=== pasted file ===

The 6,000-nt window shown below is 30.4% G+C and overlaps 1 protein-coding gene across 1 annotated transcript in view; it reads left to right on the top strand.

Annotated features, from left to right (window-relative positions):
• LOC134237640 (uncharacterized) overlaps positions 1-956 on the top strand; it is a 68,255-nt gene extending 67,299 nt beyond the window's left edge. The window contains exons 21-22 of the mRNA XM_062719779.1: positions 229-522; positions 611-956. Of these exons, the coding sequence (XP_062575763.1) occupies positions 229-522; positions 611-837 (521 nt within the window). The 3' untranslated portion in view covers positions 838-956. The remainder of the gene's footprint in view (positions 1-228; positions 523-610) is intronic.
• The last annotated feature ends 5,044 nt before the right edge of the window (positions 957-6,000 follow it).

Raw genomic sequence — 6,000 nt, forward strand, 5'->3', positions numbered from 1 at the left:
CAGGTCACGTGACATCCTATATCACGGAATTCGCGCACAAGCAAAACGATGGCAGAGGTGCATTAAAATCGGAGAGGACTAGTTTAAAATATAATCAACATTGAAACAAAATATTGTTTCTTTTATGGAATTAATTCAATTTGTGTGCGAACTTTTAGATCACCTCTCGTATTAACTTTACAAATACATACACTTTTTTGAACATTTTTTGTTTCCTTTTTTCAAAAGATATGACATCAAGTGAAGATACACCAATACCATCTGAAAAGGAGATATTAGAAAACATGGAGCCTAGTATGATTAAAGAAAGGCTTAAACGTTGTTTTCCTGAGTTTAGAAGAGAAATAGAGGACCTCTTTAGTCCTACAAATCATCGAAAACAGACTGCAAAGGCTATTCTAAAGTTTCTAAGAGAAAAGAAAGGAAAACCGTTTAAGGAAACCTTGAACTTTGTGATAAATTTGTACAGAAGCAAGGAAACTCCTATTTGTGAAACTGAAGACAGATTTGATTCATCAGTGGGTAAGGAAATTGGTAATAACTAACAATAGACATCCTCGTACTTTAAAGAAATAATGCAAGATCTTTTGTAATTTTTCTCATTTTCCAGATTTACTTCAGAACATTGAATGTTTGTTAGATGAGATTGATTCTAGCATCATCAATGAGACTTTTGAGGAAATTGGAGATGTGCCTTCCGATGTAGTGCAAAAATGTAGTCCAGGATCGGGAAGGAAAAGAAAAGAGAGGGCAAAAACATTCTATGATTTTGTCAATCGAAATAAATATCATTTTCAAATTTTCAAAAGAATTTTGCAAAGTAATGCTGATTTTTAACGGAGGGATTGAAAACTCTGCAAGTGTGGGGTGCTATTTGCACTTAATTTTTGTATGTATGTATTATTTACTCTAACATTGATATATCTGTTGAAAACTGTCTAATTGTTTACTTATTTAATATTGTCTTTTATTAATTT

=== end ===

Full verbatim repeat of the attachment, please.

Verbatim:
The 6,000-nt window shown below is 30.4% G+C and overlaps 1 protein-coding gene across 1 annotated transcript in view; it reads left to right on the top strand.

Annotated features, from left to right (window-relative positions):
• LOC134237640 (uncharacterized) overlaps positions 1-956 on the top strand; it is a 68,255-nt gene extending 67,299 nt beyond the window's left edge. The window contains exons 21-22 of the mRNA XM_062719779.1: positions 229-522; positions 611-956. Of these exons, the coding sequence (XP_062575763.1) occupies positions 229-522; positions 611-837 (521 nt within the window). The 3' untranslated portion in view covers positions 838-956. The remainder of the gene's footprint in view (positions 1-228; positions 523-610) is intronic.
• The last annotated feature ends 5,044 nt before the right edge of the window (positions 957-6,000 follow it).

Raw genomic sequence — 6,000 nt, forward strand, 5'->3', positions numbered from 1 at the left:
CAGGTCACGTGACATCCTATATCACGGAATTCGCGCACAAGCAAAACGATGGCAGAGGTGCATTAAAATCGGAGAGGACTAGTTTAAAATATAATCAACATTGAAACAAAATATTGTTTCTTTTATGGAATTAATTCAATTTGTGTGCGAACTTTTAGATCACCTCTCGTATTAACTTTACAAATACATACACTTTTTTGAACATTTTTTGTTTCCTTTTTTCAAAAGATATGACATCAAGTGAAGATACACCAATACCATCTGAAAAGGAGATATTAGAAAACATGGAGCCTAGTATGATTAAAGAAAGGCTTAAACGTTGTTTTCCTGAGTTTAGAAGAGAAATAGAGGACCTCTTTAGTCCTACAAATCATCGAAAACAGACTGCAAAGGCTATTCTAAAGTTTCTAAGAGAAAAGAAAGGAAAACCGTTTAAGGAAACCTTGAACTTTGTGATAAATTTGTACAGAAGCAAGGAAACTCCTATTTGTGAAACTGAAGACAGATTTGATTCATCAGTGGGTAAGGAAATTGGTAATAACTAACAATAGACATCCTCGTACTTTAAAGAAATAATGCAAGATCTTTTGTAATTTTTCTCATTTTCCAGATTTACTTCAGAACATTGAATGTTTGTTAGATGAGATTGATTCTAGCATCATCAATGAGACTTTTGAGGAAATTGGAGATGTGCCTTCCGATGTAGTGCAAAAATGTAGTCCAGGATCGGGAAGGAAAAGAAAAGAGAGGGCAAAAACATTCTATGATTTTGTCAATCGAAATAAATATCATTTTCAAATTTTCAAAAGAATTTTGCAAAGTAATGCTGATTTTTAACGGAGGGATTGAAAACTCTGCAAGTGTGGGGTGCTATTTGCACTTAATTTTTGTATGTATGTATTATTTACTCTAACATTGATATATCTGTTGAAAACTGTCTAATTGTTTACTTATTTAATATTGTCTTTTATTAATTT